News | Students kick off Black History Month

Black Students’ Network events discuss institutionalized racism

February is Black History Month, and student organizations, spearheaded by the Black Students’ Network (BSN) at McGill, are organizing a multitude of events to raise awareness of black history and expose the institutionalized systems of racism that, to this day, work to oppress black people.

“We really wanted [the events] to be a celebration of talent in McGill and the black communities,” said BSN Internal Coordinator Richenda Grazette.

Black History Month begins as the BSN’s longstanding efforts to stimulate campus discussion about race continue, especially after the events surrounding Ferguson, and organizers hope the panel will help to stimulate discussion. “We talked a lot about police brutality, specifically last semester, and now we are looking at anti-blackness more generally,” Grazette told The Daily.

Events include “Soul Food Friday!” and “Fro-back Thursday” (an open-mic night), which aim to celebrate black culture and entertainment. Others, such as Children’s Day, are geared toward contextualizing blackness in Canada for Montreal youth.

Grazette said that Children’s Day is geared toward students from Westmount and James Lyng high schools. “We are hoping that they will walk away with new ideas about what they can do after high school, and [learn] about black history and black innovations,” Grazette explained.

“The black Canadian historical absence is so stark and so blinding that black children can still go to school in Quebec for an entire lifetime and never hear about themselves in their history texts,” Rachel Zellars, a moderator of one of the upcoming Black History Month panels, told The Daily.

“I am concerned with the psychic violence that this entails, as well as the emotional and physical violence that lands on black children’s bodies within our public schools […] it is a kind of violence that happens very broadly in this city.”

“One of my greatest hopes is that we can start questioning, as a normative practice, what Canada says about its history and its relation to its black population; that is, who Canada holds itself out to be nationally and internationally,” Zellers added.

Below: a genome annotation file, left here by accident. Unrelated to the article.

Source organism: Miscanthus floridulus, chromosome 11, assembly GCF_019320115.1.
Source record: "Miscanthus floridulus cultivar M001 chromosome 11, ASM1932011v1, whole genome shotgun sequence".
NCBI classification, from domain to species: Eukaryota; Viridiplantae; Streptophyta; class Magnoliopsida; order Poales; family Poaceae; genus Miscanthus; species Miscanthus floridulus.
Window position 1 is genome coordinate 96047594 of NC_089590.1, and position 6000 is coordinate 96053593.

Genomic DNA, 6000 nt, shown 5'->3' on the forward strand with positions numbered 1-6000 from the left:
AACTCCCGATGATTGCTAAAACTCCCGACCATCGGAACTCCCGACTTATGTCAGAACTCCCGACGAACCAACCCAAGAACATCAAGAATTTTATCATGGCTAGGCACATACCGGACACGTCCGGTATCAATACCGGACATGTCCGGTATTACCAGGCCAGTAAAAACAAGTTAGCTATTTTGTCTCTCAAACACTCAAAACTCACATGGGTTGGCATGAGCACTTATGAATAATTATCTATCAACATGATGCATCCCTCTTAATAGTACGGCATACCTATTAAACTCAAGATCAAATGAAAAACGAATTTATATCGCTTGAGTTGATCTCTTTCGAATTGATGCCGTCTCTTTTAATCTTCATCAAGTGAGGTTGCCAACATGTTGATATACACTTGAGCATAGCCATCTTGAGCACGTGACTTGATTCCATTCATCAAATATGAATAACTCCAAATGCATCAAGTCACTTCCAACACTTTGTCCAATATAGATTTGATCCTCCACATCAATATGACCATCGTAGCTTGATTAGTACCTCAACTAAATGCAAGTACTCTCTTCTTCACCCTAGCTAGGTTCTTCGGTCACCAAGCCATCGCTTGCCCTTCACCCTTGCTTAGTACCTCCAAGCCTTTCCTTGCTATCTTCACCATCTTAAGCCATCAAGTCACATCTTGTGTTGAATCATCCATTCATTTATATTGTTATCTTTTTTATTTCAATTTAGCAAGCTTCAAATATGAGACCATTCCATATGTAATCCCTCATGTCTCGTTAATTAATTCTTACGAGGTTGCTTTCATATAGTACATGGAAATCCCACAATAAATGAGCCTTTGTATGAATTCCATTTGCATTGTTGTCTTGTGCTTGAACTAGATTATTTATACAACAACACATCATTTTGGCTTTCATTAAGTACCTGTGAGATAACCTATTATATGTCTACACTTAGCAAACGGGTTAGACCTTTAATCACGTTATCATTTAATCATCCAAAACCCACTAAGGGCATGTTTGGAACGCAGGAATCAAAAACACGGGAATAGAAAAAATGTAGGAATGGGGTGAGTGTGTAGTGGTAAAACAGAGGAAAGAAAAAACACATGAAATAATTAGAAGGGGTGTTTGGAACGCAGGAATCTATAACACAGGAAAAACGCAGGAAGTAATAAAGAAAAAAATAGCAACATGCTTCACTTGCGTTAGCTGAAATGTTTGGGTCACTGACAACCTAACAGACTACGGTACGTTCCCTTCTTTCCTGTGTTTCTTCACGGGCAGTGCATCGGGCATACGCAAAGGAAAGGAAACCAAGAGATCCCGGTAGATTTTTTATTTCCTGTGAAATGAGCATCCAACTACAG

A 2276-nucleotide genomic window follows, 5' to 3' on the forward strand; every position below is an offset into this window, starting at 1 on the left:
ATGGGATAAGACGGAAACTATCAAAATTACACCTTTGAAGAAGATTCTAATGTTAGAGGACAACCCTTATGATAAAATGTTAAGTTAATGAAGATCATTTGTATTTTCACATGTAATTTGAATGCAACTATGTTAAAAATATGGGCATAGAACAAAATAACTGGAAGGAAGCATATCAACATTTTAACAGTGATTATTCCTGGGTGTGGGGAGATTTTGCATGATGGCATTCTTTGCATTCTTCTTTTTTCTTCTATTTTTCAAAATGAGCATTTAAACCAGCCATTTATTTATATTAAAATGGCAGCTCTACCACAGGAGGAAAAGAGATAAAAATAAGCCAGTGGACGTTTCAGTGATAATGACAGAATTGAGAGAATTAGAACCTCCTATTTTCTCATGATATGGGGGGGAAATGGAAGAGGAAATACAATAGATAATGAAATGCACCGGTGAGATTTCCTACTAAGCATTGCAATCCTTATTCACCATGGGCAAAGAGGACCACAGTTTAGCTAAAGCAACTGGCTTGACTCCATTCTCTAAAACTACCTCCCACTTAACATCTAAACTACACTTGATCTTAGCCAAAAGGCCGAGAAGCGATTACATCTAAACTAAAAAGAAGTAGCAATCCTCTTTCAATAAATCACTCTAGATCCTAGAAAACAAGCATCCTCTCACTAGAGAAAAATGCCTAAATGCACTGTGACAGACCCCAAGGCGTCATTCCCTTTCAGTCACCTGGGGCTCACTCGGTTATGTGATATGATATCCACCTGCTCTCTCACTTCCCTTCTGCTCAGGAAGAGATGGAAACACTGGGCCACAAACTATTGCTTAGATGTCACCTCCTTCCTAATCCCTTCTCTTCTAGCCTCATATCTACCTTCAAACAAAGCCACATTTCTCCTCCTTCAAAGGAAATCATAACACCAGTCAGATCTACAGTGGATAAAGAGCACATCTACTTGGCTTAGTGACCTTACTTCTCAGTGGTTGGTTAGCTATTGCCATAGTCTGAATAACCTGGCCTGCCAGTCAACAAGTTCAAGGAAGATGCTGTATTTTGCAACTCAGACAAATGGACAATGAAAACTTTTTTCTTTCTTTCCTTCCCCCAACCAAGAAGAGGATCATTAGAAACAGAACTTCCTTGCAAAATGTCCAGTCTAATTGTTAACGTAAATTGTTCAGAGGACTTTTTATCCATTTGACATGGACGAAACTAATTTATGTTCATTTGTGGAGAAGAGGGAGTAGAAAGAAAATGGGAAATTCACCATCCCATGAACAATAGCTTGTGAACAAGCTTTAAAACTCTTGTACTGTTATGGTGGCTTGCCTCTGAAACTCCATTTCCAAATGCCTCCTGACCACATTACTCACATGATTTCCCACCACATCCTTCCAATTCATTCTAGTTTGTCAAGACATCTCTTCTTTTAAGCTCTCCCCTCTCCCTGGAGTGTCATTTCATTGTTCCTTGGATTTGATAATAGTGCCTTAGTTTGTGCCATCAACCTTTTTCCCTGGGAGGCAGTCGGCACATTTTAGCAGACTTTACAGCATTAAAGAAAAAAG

On February 16, BSN will host a panel called “Discourses of Race: The United States, Canada, and Transnational Anti-Blackness,” as part of the David A. Freedman Speaker Series. Renowned scholar and writer Ta-Nehisi Coates will be one of the speakers.

“We are hoping our audience walks away with greater knowledge about the way anti-blackness manifests in North America and new perspectives on the black experience,” said Charmaine Nelson, a professor with McGill’s department of art history and communication studies and a speaker at the event.

Nelson asserted that the “failures of early education” contribute to ignorance by not offering the opportunity to learn about black history. “If you look at Canadian education from kindergarten to university, how many people of colour are actually teaching, are principals, are deans?” Nelson asked.
“There is institutional racism in the fabric of our educational systems in Canada which means […] that our questions aren’t being asked.”

Nelson explained that these discussions are crucial, given the existence of institutionalized racism in Canada. “Most Euro-Canadians, most white Canadians, do not understand the deep colonial history of the country […] because they come from a position of white privilege, which means that they don’t have to know that history if they don’t want to.”

She noted that the very existence of Black History Month signifies racism on a deeper level. “Not even 11 months a year, but 12 months a year, we are always being given what is really white history or Euro-Canadian history in the context of this nation,” Nelson argued. “But the problem is that we don’t really call it that.”

“My wish is, of course, that Black History Month becomes obsolete because black histories are so a part of the narratives that we tell ourselves and a part of the national consciousness that that we don’t need to set aside a month just to do that,” Nelson expressed. “But we are far from that [reality].”


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